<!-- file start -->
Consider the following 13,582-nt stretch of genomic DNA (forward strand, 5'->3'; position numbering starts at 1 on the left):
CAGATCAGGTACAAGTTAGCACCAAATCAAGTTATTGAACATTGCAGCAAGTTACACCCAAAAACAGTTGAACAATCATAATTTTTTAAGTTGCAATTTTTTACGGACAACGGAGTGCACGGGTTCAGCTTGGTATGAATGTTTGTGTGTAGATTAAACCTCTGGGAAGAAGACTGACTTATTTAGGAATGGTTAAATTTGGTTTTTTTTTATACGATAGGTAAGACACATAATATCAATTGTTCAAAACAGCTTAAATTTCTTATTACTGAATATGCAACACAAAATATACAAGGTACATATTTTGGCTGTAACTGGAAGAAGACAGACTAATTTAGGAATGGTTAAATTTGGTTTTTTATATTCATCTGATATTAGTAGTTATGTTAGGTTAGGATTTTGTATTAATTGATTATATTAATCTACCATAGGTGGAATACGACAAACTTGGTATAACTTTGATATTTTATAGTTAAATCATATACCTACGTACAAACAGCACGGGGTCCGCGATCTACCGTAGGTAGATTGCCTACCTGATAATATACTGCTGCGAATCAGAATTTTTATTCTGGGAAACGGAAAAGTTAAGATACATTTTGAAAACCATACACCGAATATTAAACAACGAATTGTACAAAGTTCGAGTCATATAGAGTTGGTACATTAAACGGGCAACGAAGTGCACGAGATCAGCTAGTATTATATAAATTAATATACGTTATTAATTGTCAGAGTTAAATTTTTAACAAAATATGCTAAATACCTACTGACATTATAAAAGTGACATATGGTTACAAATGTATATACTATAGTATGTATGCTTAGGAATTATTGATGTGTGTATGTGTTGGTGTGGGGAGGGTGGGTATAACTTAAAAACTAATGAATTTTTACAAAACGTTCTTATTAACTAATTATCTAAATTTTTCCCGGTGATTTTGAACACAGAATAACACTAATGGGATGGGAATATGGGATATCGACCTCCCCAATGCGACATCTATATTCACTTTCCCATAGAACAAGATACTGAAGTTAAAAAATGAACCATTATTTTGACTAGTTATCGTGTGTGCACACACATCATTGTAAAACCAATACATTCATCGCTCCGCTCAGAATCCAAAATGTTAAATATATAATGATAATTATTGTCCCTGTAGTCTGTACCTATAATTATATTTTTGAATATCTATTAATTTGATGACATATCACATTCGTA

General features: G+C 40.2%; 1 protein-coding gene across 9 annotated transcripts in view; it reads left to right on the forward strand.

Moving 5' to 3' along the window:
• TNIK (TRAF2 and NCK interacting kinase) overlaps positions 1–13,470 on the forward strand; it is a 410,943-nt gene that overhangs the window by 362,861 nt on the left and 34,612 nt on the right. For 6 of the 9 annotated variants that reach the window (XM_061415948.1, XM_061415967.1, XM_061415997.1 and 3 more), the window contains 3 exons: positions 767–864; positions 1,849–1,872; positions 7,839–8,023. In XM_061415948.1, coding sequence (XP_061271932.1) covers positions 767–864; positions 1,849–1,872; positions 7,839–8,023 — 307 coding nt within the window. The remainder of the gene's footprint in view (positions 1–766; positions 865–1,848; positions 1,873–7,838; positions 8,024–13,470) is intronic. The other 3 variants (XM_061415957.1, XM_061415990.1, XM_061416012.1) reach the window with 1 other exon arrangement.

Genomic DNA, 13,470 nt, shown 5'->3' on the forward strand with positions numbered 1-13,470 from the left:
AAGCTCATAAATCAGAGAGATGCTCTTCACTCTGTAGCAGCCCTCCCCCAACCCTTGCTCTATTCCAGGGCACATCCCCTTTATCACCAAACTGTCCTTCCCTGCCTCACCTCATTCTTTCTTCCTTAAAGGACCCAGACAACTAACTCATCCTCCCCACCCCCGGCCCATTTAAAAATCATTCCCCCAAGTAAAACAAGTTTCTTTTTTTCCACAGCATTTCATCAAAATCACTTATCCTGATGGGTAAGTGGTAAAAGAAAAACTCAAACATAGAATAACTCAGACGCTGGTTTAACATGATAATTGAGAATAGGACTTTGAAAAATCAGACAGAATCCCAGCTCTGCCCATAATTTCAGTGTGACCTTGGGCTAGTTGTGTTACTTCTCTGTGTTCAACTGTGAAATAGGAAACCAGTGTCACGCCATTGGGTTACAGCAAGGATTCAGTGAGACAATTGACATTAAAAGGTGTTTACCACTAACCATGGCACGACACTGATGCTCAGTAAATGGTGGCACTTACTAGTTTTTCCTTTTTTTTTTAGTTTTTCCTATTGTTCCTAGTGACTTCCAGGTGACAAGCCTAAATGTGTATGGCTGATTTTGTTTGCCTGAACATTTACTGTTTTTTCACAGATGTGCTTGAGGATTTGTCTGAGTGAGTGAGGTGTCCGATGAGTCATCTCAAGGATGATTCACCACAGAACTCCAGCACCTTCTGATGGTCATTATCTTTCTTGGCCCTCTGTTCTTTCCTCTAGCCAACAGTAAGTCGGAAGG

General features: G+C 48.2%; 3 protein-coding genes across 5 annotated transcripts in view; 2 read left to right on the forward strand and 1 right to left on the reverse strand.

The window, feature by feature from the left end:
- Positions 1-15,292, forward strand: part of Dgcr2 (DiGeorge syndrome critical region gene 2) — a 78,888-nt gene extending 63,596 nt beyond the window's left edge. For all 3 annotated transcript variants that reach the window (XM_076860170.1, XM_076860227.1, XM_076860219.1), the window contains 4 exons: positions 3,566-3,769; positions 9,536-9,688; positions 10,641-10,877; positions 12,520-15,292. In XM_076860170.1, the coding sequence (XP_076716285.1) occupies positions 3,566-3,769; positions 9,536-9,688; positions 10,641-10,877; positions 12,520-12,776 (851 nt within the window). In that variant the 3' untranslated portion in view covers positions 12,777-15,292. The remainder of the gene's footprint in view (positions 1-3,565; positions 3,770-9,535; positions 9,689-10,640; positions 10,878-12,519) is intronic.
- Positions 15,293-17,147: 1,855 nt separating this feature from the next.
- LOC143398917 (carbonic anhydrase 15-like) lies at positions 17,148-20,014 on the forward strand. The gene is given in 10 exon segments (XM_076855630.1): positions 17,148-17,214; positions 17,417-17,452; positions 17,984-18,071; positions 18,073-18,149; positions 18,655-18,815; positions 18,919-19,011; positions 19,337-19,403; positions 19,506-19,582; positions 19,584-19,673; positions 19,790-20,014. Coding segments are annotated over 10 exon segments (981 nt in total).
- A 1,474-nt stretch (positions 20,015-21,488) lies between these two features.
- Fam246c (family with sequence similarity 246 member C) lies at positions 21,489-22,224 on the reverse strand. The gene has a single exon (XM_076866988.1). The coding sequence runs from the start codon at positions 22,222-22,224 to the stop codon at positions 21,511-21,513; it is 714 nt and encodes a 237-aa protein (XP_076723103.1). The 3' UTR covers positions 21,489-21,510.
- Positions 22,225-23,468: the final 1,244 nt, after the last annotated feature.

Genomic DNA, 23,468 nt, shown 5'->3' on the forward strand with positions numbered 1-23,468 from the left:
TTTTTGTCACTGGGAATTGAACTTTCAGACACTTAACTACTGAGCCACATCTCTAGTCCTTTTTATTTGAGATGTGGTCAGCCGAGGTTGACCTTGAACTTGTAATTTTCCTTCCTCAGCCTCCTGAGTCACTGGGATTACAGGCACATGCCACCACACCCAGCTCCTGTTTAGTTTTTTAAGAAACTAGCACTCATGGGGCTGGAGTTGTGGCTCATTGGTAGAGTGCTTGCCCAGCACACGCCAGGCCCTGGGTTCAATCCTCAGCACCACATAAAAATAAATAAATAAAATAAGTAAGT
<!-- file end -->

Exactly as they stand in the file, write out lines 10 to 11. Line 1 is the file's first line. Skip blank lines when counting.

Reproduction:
- Positions 1-15,292, forward strand: part of Dgcr2 (DiGeorge syndrome critical region gene 2) — a 78,888-nt gene extending 63,596 nt beyond the window's left edge. For all 3 annotated transcript variants that reach the window (XM_076860170.1, XM_076860227.1, XM_076860219.1), the window contains 4 exons: positions 3,566-3,769; positions 9,536-9,688; positions 10,641-10,877; positions 12,520-15,292. In XM_076860170.1, the coding sequence (XP_076716285.1) occupies positions 3,566-3,769; positions 9,536-9,688; positions 10,641-10,877; positions 12,520-12,776 (851 nt within the window). In that variant the 3' untranslated portion in view covers positions 12,777-15,292. The remainder of the gene's footprint in view (positions 1-3,565; positions 3,770-9,535; positions 9,689-10,640; positions 10,878-12,519) is intronic.
- Positions 15,293-17,147: 1,855 nt separating this feature from the next.